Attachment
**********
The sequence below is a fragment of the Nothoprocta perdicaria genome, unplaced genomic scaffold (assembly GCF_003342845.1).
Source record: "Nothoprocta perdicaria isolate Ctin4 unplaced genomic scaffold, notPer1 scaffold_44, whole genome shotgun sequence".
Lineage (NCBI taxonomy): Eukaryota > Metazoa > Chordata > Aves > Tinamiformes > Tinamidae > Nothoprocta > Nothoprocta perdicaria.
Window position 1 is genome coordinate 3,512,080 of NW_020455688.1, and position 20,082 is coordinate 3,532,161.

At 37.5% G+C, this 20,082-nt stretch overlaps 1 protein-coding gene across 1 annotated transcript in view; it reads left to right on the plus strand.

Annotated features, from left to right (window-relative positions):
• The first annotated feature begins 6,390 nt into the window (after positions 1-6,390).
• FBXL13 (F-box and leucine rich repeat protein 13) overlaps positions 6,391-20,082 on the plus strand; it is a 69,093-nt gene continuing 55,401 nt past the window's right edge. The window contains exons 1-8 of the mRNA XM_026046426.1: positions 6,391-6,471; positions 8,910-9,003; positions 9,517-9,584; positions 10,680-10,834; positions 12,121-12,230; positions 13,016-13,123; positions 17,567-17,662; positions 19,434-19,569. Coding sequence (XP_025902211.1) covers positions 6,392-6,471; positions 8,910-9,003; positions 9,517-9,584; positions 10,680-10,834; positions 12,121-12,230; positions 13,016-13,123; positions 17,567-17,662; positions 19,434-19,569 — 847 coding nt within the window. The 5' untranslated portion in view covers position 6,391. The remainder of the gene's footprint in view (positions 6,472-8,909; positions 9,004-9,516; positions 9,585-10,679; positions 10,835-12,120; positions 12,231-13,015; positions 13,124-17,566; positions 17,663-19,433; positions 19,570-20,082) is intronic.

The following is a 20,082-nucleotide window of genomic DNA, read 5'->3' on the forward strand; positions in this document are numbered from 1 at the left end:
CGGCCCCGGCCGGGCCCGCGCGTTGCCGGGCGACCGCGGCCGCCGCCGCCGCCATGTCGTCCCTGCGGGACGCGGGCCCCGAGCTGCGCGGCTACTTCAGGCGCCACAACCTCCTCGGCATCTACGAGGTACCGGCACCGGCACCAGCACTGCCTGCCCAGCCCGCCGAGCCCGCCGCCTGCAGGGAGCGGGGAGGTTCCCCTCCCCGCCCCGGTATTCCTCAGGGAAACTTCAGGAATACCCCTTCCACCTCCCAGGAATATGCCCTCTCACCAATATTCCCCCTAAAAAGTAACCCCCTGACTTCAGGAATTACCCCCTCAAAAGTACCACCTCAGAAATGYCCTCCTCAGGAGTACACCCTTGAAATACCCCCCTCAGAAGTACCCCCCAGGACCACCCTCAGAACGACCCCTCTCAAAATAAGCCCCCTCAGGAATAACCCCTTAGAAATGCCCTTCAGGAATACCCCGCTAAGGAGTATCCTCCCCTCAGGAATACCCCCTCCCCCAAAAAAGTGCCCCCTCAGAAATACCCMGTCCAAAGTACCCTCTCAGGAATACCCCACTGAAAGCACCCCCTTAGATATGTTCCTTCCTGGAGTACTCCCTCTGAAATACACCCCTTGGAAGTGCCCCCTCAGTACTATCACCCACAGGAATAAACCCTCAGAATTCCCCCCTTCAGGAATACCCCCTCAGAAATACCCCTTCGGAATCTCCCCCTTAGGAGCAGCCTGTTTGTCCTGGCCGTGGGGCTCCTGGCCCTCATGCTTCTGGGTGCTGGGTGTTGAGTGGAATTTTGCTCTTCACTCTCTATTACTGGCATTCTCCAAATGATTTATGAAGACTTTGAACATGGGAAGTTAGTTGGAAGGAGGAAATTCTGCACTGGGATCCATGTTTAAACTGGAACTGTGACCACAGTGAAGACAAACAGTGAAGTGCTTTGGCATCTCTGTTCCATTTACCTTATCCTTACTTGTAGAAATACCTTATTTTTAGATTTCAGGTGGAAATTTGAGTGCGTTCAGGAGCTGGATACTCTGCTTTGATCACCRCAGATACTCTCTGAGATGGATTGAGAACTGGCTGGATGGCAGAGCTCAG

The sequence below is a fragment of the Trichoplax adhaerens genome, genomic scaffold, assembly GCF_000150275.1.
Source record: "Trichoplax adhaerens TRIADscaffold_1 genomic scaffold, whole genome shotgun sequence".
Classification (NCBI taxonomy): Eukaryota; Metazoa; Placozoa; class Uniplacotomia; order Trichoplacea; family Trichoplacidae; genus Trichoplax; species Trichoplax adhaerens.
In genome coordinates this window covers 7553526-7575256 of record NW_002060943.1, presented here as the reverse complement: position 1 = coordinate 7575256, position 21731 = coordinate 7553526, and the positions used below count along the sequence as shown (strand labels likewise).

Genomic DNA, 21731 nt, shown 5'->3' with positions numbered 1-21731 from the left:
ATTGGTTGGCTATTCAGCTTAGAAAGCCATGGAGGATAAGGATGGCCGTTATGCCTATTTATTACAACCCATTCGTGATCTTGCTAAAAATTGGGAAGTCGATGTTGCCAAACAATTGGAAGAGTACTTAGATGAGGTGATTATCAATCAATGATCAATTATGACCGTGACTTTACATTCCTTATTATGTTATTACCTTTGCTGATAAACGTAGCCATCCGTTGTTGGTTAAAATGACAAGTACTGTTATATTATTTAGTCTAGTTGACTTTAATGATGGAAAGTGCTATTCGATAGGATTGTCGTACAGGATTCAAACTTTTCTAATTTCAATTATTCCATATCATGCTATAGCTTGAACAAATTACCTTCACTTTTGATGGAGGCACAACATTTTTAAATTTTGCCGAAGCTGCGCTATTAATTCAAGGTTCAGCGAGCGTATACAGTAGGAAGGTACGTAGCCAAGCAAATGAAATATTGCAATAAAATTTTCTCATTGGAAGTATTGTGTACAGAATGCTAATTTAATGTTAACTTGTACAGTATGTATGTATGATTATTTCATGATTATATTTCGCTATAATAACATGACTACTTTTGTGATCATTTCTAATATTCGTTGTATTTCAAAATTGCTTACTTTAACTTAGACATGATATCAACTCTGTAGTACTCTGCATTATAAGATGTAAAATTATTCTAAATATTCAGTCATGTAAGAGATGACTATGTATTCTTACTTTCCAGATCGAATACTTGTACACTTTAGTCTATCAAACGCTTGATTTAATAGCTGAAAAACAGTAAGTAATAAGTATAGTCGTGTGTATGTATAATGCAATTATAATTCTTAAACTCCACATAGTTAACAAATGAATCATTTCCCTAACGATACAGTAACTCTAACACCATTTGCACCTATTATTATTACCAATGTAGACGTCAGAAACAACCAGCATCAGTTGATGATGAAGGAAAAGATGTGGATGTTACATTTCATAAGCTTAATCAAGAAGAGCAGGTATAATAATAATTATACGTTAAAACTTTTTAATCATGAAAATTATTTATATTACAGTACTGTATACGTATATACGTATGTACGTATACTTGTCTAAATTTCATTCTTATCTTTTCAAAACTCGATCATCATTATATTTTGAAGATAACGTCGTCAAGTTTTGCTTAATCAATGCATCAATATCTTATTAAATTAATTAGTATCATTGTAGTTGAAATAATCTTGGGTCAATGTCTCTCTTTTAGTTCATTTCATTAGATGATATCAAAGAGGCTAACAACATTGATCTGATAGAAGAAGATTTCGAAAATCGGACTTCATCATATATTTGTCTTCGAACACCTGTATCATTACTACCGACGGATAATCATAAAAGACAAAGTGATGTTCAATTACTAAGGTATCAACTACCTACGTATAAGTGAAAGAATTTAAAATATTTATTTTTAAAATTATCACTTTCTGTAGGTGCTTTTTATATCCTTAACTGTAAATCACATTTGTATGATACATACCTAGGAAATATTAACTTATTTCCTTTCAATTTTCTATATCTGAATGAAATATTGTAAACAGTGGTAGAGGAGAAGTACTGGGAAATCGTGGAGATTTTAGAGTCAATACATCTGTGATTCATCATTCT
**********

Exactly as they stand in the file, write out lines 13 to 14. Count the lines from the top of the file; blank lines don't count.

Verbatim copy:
Classification (NCBI taxonomy): Eukaryota; Metazoa; Placozoa; class Uniplacotomia; order Trichoplacea; family Trichoplacidae; genus Trichoplax; species Trichoplax adhaerens.
In genome coordinates this window covers 7553526-7575256 of record NW_002060943.1, presented here as the reverse complement: position 1 = coordinate 7575256, position 21731 = coordinate 7553526, and the positions used below count along the sequence as shown (strand labels likewise).